Before giving judgment, Appius showed how liberty was upheld by that very law to which the friends of Verginia had appealed in support of their demand.
But, he went on to say, it guaranteed liberty only so far as its provisions were strictly adhered to as regarded both persons and cases. For where personal freedom is the matter of claim, that provision holds good, because any one can lawfully plead, but in the case of one who is still in her father's power, there is none but her father to whom her master need renounce possession.
His decision, therefore, was that the father should be summoned, and in the meanwhile the man who claimed her should not forego his right to take the girl and give security to produce her on the arrival of her reputed father.
The injustice of this sentence called forth many murmurs, but no one ventured on open protest, until P. Numitorius, the girl's grandfather, and Icilius, her betrothed, appeared on the scene.
The intervention of Icilius seemed to offer the best chance of thwarting Appius, and the crowd made way for him. The lictor said that judgment had been given, and as Icilius continued loudly protesting he attempted to remove him.
Such rank injustice would have fired even a gentle temper. He exclaimed, ‘I am, at your orders, Appius, to be removed at the point of the sword, that you may stifle all comment on what you want to keep concealed.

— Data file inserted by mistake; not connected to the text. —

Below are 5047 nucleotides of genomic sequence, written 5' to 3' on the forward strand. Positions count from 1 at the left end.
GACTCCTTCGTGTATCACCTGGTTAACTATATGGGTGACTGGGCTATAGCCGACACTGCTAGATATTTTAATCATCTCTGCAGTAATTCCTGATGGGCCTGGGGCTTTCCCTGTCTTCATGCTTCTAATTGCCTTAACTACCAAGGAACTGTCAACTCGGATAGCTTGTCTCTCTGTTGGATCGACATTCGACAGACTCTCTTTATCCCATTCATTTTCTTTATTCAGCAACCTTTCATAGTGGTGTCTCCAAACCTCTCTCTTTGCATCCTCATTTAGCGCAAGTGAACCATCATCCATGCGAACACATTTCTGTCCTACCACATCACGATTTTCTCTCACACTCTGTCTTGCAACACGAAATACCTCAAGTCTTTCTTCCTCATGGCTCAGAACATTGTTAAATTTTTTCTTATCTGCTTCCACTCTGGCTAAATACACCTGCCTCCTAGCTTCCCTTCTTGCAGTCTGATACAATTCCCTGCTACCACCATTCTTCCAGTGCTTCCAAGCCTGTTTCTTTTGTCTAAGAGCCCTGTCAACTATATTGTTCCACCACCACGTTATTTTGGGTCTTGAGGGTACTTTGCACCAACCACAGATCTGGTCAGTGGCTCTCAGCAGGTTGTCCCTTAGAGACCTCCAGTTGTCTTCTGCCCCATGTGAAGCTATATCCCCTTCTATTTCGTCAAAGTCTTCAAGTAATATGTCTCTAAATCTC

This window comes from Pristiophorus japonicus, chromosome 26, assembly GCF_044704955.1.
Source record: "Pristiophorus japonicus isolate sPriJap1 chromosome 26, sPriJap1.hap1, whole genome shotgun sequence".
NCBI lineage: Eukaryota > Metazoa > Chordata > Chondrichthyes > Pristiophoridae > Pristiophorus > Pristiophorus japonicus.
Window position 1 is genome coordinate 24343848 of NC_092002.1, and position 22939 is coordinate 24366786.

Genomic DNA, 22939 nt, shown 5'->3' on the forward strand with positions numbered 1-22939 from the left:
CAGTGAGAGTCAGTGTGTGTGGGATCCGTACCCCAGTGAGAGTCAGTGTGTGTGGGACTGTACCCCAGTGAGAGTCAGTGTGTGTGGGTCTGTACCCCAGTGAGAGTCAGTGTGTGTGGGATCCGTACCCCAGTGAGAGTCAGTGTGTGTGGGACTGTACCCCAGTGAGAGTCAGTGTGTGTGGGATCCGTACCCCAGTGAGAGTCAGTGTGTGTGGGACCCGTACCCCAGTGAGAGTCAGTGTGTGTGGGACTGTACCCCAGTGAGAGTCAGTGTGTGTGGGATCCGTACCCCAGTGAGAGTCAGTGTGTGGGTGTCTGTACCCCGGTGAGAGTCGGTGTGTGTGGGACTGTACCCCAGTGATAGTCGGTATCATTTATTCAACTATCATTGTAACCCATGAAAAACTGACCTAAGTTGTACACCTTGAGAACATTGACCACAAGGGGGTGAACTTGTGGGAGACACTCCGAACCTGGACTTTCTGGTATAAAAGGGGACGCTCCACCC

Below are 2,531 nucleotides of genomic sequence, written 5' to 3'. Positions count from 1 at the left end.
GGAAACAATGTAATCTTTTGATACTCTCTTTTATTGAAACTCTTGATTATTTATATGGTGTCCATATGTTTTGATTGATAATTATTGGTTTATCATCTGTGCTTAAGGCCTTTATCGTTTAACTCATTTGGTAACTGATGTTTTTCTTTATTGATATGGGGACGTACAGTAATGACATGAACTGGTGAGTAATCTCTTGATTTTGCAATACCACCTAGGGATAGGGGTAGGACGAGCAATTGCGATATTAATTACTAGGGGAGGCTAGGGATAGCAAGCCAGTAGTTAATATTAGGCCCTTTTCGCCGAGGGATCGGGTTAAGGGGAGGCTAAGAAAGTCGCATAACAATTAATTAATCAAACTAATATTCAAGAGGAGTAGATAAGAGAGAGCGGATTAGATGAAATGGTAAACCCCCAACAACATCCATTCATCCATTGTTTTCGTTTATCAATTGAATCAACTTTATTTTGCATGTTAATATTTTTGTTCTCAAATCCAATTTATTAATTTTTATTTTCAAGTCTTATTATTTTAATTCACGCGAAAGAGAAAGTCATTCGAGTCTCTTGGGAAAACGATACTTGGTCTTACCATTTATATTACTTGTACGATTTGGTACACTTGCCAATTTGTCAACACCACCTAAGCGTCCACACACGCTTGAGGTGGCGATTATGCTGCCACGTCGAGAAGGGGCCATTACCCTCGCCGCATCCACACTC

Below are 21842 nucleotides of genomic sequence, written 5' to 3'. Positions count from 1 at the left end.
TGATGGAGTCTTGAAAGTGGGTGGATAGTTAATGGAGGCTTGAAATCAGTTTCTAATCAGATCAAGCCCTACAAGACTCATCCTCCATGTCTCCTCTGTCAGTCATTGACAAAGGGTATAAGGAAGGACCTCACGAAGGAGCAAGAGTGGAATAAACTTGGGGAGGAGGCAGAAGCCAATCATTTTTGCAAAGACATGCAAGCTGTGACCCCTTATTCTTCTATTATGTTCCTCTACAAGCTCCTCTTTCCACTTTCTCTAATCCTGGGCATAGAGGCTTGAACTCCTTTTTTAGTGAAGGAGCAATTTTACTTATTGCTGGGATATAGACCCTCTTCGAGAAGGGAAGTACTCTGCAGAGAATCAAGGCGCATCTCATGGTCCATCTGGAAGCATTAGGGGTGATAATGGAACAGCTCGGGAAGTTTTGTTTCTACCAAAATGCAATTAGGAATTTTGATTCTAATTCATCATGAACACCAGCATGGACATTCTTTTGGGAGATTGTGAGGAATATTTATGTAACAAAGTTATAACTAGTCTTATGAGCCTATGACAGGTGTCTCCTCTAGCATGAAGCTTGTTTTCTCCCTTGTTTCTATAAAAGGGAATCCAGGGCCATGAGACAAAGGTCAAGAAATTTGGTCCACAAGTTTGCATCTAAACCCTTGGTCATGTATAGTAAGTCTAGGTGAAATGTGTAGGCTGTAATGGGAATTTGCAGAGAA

I am going to marry this maiden, and I am determined to have a chaste wife. Summon all the lictors of all your colleagues, give orders for the axes and rods to be in readiness —the betrothed of Icilius shall not remain outside her father's house.
Even if you have deprived us of the two bulwarks of our liberty —the aid of our tribunes and the right of appeal to the Roman plebs —that has given you no right to our wives and children, the victims of your lust.
Vent your cruelty upon our backs and necks; let female honour at least be safe. If violence is offered to this girl, I shall invoke the aid of the Quirites here for my betrothed, Verginius that of the soldiers for his only daughter;
we shall all invoke the aid of gods and men, and you shall not carry out that judgment except at the cost of our lives.
Reflect, Appius, I demand of you, whither you are going! When Verginius has come, he must decide what action to take about his daughter; if he submits to this man's claim, he must look out another husband for her. Meantime I will vindicate her liberty at the price of my life, sooner than sacrifice my honour.’